No Strings AttachedJune 1, 2005 By: Sensors Staff Sensors
Being in the hospital is unpleasant enough without getting tangled in equipment cords when you try to roll over in bed. With its 4100 Digital Pulse Oximeter, Nonin Medical pulls the plug on conventional sensor cables and brings wireless technology to the bedside.
The wrist-worn 4100 Oximeter transmits SpO2, heart rate, and plethysmographic waveform data through a Class II Bluetooth radio to a Bluetooth-enabled display device up to 30 ft. away. In other words, instead of snaking across the room to a display device, the cable from the patient's finger-clip or flex sensor makes a short hop to the wrist.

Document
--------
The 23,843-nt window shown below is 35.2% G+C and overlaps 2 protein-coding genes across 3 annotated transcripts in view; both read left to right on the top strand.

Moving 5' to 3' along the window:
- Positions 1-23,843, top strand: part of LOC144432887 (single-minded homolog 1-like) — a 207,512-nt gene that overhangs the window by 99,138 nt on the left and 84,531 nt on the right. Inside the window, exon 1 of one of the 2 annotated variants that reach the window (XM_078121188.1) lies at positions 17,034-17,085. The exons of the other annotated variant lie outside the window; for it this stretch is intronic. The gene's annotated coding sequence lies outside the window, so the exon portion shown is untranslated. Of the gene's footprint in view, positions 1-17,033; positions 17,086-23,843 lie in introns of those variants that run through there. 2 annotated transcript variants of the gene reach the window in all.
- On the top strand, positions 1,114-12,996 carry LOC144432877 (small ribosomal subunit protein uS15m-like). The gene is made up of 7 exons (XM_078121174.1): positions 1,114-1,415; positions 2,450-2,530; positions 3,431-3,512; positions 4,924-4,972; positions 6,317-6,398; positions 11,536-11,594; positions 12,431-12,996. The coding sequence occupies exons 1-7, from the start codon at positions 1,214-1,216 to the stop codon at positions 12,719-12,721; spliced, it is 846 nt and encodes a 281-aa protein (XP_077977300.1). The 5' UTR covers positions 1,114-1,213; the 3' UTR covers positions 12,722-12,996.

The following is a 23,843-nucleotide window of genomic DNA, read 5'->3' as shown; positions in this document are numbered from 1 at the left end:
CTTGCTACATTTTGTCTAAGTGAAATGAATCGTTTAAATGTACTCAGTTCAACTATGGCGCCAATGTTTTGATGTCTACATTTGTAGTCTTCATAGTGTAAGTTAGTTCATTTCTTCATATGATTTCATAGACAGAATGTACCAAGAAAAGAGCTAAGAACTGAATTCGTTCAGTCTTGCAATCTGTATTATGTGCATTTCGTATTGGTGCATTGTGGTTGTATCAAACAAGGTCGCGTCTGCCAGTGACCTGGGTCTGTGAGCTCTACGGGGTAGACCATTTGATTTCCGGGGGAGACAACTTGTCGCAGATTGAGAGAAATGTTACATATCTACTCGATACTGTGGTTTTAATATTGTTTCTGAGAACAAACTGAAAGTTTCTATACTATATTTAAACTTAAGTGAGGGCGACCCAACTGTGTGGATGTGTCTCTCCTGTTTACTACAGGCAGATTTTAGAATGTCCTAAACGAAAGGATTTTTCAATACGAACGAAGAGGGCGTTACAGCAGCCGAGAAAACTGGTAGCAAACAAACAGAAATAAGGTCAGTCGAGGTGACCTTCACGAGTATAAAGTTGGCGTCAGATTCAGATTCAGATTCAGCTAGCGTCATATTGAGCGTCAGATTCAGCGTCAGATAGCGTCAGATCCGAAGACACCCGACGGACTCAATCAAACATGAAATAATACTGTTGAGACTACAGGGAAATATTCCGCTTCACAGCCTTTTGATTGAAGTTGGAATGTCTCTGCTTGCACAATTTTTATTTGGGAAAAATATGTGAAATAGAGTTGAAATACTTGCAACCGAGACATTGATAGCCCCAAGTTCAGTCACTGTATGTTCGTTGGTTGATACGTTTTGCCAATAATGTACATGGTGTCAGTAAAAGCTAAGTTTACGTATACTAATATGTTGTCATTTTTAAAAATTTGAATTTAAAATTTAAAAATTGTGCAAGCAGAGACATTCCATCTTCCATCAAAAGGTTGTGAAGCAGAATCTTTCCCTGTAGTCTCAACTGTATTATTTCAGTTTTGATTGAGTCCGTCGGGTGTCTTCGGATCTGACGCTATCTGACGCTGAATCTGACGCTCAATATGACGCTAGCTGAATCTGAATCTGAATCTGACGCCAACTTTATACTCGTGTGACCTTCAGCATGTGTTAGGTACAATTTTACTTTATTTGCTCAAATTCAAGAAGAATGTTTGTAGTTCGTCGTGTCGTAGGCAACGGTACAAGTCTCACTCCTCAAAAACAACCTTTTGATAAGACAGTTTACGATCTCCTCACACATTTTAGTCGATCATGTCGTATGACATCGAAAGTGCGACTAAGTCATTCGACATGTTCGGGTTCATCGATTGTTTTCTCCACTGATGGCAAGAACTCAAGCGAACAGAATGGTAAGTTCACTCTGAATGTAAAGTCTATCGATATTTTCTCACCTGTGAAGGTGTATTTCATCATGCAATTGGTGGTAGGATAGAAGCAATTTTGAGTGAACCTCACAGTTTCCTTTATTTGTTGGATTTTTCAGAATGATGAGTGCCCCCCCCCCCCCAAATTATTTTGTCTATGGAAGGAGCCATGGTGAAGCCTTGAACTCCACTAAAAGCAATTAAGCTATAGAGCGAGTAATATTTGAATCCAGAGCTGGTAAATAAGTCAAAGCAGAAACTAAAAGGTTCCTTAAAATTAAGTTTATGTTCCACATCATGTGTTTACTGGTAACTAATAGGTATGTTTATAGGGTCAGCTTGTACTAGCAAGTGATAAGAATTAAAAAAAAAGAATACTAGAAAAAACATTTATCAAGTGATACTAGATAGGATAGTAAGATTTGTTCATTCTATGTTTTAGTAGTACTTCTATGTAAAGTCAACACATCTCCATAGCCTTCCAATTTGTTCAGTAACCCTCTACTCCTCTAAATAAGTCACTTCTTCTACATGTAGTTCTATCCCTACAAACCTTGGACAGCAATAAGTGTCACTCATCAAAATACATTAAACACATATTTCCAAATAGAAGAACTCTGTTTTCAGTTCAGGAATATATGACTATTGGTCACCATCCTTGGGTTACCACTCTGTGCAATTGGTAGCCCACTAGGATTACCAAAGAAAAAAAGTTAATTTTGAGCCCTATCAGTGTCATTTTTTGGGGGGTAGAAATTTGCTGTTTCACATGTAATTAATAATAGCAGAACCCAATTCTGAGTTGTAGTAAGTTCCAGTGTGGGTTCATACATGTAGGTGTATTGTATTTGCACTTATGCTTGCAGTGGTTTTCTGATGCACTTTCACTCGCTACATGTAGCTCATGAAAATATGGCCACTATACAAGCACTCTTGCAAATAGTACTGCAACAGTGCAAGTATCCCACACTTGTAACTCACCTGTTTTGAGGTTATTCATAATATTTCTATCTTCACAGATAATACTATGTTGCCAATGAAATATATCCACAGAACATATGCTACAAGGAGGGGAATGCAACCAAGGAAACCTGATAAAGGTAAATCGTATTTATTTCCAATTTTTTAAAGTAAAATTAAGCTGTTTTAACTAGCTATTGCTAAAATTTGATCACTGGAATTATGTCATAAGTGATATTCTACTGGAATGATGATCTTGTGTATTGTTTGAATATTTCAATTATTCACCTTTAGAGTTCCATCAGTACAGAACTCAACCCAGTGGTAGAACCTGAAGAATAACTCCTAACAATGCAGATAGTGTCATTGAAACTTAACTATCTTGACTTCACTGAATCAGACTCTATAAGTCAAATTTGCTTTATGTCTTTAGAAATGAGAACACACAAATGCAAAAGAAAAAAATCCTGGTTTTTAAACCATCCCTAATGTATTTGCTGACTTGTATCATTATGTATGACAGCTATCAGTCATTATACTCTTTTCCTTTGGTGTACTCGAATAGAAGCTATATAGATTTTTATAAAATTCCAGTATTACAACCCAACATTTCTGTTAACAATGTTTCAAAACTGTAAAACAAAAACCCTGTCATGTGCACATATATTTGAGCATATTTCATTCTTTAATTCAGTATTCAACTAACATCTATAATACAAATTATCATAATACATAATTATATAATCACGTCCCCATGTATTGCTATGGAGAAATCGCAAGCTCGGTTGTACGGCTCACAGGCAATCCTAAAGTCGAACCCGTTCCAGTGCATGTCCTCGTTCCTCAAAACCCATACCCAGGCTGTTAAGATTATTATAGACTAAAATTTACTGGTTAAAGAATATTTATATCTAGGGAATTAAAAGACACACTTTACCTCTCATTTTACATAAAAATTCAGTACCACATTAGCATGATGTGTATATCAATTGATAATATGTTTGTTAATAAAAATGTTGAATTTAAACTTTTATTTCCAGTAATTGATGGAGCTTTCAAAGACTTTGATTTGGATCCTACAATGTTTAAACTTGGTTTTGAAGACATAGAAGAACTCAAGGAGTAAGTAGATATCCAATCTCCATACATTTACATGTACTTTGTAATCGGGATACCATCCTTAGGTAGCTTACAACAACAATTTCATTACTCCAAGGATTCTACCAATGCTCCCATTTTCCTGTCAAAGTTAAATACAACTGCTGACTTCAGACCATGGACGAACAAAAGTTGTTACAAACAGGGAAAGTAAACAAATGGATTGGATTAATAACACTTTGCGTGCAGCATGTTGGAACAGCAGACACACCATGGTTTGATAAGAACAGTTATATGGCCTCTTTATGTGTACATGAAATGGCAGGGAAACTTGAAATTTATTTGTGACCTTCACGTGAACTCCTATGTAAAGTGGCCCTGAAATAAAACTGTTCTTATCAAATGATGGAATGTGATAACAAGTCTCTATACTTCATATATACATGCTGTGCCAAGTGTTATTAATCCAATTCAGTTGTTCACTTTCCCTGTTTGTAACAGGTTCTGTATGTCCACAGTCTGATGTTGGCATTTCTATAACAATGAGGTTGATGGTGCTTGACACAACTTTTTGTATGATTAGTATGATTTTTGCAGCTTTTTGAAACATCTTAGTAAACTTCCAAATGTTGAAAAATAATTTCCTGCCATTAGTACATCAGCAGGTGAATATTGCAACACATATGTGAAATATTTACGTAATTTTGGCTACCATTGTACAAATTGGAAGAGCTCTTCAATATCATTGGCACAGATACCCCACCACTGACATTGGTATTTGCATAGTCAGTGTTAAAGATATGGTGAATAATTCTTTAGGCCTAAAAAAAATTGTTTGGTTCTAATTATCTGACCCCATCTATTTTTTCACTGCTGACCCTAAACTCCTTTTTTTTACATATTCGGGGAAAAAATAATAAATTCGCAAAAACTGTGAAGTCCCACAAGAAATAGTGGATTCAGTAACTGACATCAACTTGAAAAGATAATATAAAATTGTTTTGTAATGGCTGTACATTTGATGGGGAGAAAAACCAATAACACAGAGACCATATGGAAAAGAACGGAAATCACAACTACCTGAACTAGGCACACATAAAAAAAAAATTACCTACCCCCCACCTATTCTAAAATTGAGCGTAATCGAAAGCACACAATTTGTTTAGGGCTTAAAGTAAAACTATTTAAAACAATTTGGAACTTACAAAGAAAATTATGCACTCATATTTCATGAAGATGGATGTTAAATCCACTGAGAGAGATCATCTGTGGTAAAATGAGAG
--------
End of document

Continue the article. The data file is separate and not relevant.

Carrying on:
Powered by two AA batteries, the 4100 Oximeter can be connected to any compatible Blue-tooth device that has the appropriate software to set up the connection and handle the data. The 4100 Oximeter is considered a slave device within a Bluetooth piconet and includes point-to-point communications, enabling one master device to be connected to one slave device. Once connected, both devices are invisible to other Bluetooth devices. The 4100 can also be used with a point-to-multipoint master, where one master can communicate with up to seven slaves in a piconet.
Currently available to OEMs, the 4100 helps keep patients connected but un-attached.
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